• in the Discworld of A.A. Pessimal, the Assassins' Guild School is allowed its own student newspaper, the Cloak and Dagger. In the hands of editor Rupert Mericet note  it becomes a lethal weapon and every new edition is very carefully edited by members of the teaching staff - just in case. Rupert Mericet is written as a deliberate Expy of Peter Cook, the co-inspiration behind satirical magazine Private Eye, who edited the student newspaper at Shrewsbury School and used it as a vehicle for slipping through items of gossip and potential libel concerning the teaching staff. Younger talents such as Mariella Smith-Rhodes and cartoonist Nigella Wiggs add to the sedition, and in fact the C&D is regularly mined by the gossip column of the Ankh-Morpork Times for useful snippets about the Guild. The Times pays well for stories - and Nigella's cartoons - which is a useful addition to a student's spending power.

    Films — Live-Action 
  • The protagonist of Assassination of a High School President.
  • Gonzo of Beware The Gonzo got kicked off the school paper for being his, he starts his own gonzo-style paper as a result.
  • Angie in the movie adaptation of Diary of a Wimpy Kid.
  • Hamlet 2 treats the school paper reviews of the drama club productions very seriously. Although that's more of a testament to the main character's quirkiness than a universal opinion.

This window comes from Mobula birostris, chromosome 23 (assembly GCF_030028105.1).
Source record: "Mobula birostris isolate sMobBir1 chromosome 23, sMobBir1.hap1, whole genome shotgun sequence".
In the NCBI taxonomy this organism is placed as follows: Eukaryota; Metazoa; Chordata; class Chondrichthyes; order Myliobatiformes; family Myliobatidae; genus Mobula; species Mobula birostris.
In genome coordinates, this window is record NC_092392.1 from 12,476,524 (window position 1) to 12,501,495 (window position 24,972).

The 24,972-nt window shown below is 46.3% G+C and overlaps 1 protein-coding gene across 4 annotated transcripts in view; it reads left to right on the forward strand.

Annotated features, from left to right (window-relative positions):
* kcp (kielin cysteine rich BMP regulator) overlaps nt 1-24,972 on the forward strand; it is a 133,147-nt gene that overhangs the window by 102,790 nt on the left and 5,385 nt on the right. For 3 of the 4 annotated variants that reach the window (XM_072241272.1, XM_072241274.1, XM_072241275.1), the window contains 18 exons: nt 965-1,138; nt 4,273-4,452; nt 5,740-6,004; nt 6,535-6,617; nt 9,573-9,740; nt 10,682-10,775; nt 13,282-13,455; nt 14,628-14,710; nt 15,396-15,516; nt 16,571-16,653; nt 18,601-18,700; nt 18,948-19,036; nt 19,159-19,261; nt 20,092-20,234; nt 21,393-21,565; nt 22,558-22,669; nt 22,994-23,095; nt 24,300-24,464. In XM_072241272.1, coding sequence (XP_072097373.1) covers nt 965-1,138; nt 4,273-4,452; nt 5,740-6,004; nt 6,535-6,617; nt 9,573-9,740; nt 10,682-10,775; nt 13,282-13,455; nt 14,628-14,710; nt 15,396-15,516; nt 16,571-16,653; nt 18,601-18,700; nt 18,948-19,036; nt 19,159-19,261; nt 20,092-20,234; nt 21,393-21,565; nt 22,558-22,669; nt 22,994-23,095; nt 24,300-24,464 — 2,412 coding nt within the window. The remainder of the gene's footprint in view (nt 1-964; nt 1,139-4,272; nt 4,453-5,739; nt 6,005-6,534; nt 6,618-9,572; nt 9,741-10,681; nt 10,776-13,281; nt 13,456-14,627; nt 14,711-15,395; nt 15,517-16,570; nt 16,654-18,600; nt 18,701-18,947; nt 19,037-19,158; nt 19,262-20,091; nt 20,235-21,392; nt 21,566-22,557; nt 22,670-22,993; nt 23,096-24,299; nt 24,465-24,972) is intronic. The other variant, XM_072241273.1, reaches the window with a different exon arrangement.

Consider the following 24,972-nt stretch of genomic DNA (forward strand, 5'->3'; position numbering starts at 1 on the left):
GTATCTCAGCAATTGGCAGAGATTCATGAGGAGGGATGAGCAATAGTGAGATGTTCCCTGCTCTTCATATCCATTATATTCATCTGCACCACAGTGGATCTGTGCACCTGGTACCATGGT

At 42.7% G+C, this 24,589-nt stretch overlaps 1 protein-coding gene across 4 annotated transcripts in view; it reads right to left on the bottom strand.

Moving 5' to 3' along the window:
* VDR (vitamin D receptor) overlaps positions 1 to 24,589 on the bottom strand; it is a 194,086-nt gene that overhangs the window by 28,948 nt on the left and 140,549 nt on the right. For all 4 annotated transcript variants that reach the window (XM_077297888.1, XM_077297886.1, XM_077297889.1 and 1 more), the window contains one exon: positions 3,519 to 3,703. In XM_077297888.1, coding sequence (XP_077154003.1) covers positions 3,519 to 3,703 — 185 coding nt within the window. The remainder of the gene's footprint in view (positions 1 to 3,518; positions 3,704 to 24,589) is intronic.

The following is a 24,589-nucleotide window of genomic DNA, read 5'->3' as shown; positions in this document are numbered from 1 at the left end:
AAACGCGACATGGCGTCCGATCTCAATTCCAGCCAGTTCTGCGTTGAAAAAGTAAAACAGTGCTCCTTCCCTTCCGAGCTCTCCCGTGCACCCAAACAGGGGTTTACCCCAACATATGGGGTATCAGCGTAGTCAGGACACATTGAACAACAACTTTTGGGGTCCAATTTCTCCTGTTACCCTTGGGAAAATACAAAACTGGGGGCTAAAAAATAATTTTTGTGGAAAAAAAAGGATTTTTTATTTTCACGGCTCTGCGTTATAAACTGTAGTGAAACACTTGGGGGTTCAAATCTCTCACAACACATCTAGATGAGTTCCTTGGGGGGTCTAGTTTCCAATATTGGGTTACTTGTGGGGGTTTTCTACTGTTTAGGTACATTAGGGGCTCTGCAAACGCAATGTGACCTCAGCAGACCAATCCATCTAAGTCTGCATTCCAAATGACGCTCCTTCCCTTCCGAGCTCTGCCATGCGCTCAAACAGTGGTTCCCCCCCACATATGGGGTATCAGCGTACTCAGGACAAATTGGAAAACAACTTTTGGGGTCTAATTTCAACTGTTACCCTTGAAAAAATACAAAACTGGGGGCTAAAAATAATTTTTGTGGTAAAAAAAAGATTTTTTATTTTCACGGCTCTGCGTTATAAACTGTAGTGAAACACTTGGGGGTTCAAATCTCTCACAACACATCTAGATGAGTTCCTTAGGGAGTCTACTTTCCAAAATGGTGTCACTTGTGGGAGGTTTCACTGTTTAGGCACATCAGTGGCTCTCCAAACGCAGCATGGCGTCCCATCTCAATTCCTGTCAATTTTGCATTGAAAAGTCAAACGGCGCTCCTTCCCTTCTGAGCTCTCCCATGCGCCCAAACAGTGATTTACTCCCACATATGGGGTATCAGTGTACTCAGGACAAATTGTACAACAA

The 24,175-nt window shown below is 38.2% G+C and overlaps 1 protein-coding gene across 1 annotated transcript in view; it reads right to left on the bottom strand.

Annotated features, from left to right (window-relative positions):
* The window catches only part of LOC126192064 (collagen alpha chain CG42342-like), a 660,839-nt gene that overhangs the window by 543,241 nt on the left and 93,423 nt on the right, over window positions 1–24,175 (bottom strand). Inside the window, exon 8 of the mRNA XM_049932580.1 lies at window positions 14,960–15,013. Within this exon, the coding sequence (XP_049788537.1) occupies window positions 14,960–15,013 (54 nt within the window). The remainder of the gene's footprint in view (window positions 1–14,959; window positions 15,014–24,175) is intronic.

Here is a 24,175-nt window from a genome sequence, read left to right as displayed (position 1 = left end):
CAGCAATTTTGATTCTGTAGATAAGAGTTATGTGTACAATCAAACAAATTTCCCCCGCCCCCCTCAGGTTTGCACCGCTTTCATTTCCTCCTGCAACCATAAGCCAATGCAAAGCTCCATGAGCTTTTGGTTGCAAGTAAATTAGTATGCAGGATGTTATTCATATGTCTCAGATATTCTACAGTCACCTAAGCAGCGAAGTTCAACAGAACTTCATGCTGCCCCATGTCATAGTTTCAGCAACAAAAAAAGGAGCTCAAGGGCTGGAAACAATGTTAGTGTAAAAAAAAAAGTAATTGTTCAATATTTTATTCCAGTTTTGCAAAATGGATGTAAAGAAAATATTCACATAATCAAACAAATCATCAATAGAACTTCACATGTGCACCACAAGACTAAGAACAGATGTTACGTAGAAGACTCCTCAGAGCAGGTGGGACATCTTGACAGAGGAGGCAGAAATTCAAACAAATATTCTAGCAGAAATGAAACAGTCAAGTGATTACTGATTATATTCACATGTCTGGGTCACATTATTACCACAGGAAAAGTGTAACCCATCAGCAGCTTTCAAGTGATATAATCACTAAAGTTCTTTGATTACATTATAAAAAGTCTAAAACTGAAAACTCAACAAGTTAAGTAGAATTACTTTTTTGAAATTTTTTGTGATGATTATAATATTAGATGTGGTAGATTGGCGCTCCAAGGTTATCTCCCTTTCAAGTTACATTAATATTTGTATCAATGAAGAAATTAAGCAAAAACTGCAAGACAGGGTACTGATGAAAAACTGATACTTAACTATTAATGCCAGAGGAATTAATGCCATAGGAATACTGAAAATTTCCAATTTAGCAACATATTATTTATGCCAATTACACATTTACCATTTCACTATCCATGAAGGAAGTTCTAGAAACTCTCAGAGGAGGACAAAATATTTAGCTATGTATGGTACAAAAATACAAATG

• The title character in Tamara busted her high school's football team for using anabolic steroids, her story in the school paper making the news. The football team is not happy and wants revenge, leading to the Deadly Prank that kicks off the plot.
  • Laurie in The Wave (1981).
  • Claire in The Witch Files, whose ambition is to be a TV journalist and eventually a national news anchor. It is her filming a story about detention that kicks off the plot.

  • Lois Lane becomes one of these in the Young Adult Lois Lane series by Gwenda Bond. She writes for the "Daily Scoop", a teen-oriented website owned by the Daily Planet. In the first book in the series Fallout, she follows a story about school bullying that rapidly turns into something more.
  • Raika Nario from Maburaho has a literal aiming sight on her camera and is intent on sniffing out juicy material.
  • Tsutako and Minako from Maria Watches Over Us. Plus later on Minako's soeur Mami, HER soeur Hidemi, and Tsutako's "admirer" Shouko. It's a sprawling series.
  • Winchell in North (and the movie adaptation).
  • Parker Schmidt in No More Dead Dogs runs the school news website single-handed. Wallace Wallace comments that he's everything but the official fact-checker because they don't have one.
  • From Rachel Griffin, Valerie Foxx, Girl Reporter.
  • Sweet Valley High has Elizabeth Wakefield:
    • In Sweet Valley High, she writes a gossip column "Eyes and Ears" for the school newspaper The Oracle. Elizabeth's pursuit of a story often served as either a subplot or a lead-in to the main plot in several books.
    • In Sweet Valley Twins, she's in charge of the sixth-grade newspaper The Sixers.
    • In Sweet Valley University, she switches to TV and becomes an investigative reporter for WSVU, the campus station. She breaks several scandals that become ongoing plot points in the series.